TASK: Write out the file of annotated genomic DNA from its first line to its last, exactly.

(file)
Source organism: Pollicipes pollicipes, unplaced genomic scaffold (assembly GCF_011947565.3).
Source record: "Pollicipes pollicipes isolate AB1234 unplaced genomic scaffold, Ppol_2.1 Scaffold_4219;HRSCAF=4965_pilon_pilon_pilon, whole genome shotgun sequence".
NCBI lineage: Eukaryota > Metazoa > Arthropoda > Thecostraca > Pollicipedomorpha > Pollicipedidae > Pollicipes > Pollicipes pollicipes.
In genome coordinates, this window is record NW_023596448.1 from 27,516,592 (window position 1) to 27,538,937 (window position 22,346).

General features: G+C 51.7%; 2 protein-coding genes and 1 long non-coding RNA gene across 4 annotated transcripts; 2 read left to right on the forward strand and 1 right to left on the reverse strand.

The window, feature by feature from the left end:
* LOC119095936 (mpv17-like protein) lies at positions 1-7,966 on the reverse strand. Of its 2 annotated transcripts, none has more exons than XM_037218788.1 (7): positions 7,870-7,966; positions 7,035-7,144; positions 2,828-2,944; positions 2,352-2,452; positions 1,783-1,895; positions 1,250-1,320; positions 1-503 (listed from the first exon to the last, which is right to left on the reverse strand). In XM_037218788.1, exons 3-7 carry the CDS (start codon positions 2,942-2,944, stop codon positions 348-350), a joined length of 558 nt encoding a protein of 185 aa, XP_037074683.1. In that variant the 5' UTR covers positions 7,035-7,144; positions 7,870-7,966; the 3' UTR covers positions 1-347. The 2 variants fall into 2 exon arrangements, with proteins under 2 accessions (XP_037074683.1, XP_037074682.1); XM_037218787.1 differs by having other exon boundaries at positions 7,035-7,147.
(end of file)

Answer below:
Source organism: Pollicipes pollicipes, unplaced genomic scaffold (assembly GCF_011947565.3).
Source record: "Pollicipes pollicipes isolate AB1234 unplaced genomic scaffold, Ppol_2.1 Scaffold_4219;HRSCAF=4965_pilon_pilon_pilon, whole genome shotgun sequence".
NCBI lineage: Eukaryota > Metazoa > Arthropoda > Thecostraca > Pollicipedomorpha > Pollicipedidae > Pollicipes > Pollicipes pollicipes.
In genome coordinates, this window is record NW_023596448.1 from 27,516,592 (window position 1) to 27,538,937 (window position 22,346).

General features: G+C 51.7%; 2 protein-coding genes and 1 long non-coding RNA gene across 4 annotated transcripts; 2 read left to right on the forward strand and 1 right to left on the reverse strand.

The window, feature by feature from the left end:
* LOC119095936 (mpv17-like protein) lies at positions 1-7,966 on the reverse strand. Of its 2 annotated transcripts, none has more exons than XM_037218788.1 (7): positions 7,870-7,966; positions 7,035-7,144; positions 2,828-2,944; positions 2,352-2,452; positions 1,783-1,895; positions 1,250-1,320; positions 1-503 (listed from the first exon to the last, which is right to left on the reverse strand). In XM_037218788.1, exons 3-7 carry the CDS (start codon positions 2,942-2,944, stop codon positions 348-350), a joined length of 558 nt encoding a protein of 185 aa, XP_037074683.1. In that variant the 5' UTR covers positions 7,035-7,144; positions 7,870-7,966; the 3' UTR covers positions 1-347. The 2 variants fall into 2 exon arrangements, with proteins under 2 accessions (XP_037074683.1, XP_037074682.1); XM_037218787.1 differs by having other exon boundaries at positions 7,035-7,147.